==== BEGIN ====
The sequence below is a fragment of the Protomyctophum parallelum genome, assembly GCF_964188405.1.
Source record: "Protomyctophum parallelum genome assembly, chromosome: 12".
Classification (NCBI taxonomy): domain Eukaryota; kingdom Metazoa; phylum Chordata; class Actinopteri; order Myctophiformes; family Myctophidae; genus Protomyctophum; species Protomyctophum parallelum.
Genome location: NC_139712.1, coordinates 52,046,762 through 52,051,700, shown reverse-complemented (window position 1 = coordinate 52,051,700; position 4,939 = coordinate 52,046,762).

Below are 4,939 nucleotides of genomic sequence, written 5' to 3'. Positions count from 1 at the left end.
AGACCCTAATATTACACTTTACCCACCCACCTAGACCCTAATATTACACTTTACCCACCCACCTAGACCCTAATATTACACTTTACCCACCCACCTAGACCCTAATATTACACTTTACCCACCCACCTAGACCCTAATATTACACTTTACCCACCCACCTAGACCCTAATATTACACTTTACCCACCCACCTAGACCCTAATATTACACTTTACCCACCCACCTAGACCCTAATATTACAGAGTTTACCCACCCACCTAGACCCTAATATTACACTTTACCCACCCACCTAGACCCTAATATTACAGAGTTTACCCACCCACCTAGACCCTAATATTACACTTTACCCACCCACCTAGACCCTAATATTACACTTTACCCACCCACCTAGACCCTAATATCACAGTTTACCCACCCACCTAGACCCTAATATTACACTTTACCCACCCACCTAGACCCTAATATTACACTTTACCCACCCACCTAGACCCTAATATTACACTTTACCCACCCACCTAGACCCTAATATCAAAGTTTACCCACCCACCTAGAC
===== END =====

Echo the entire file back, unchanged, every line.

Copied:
The sequence below is a fragment of the Protomyctophum parallelum genome, assembly GCF_964188405.1.
Source record: "Protomyctophum parallelum genome assembly, chromosome: 12".
Classification (NCBI taxonomy): domain Eukaryota; kingdom Metazoa; phylum Chordata; class Actinopteri; order Myctophiformes; family Myctophidae; genus Protomyctophum; species Protomyctophum parallelum.
Genome location: NC_139712.1, coordinates 52,046,762 through 52,051,700, shown reverse-complemented (window position 1 = coordinate 52,051,700; position 4,939 = coordinate 52,046,762).

Below are 4,939 nucleotides of genomic sequence, written 5' to 3'. Positions count from 1 at the left end.
AGACCCTAATATTACACTTTACCCACCCACCTAGACCCTAATATTACACTTTACCCACCCACCTAGACCCTAATATTACACTTTACCCACCCACCTAGACCCTAATATTACACTTTACCCACCCACCTAGACCCTAATATTACACTTTACCCACCCACCTAGACCCTAATATTACACTTTACCCACCCACCTAGACCCTAATATTACACTTTACCCACCCACCTAGACCCTAATATTACAGAGTTTACCCACCCACCTAGACCCTAATATTACACTTTACCCACCCACCTAGACCCTAATATTACAGAGTTTACCCACCCACCTAGACCCTAATATTACACTTTACCCACCCACCTAGACCCTAATATTACACTTTACCCACCCACCTAGACCCTAATATCACAGTTTACCCACCCACCTAGACCCTAATATTACACTTTACCCACCCACCTAGACCCTAATATTACACTTTACCCACCCACCTAGACCCTAATATTACACTTTACCCACCCACCTAGACCCTAATATCAAAGTTTACCCACCCACCTAGAC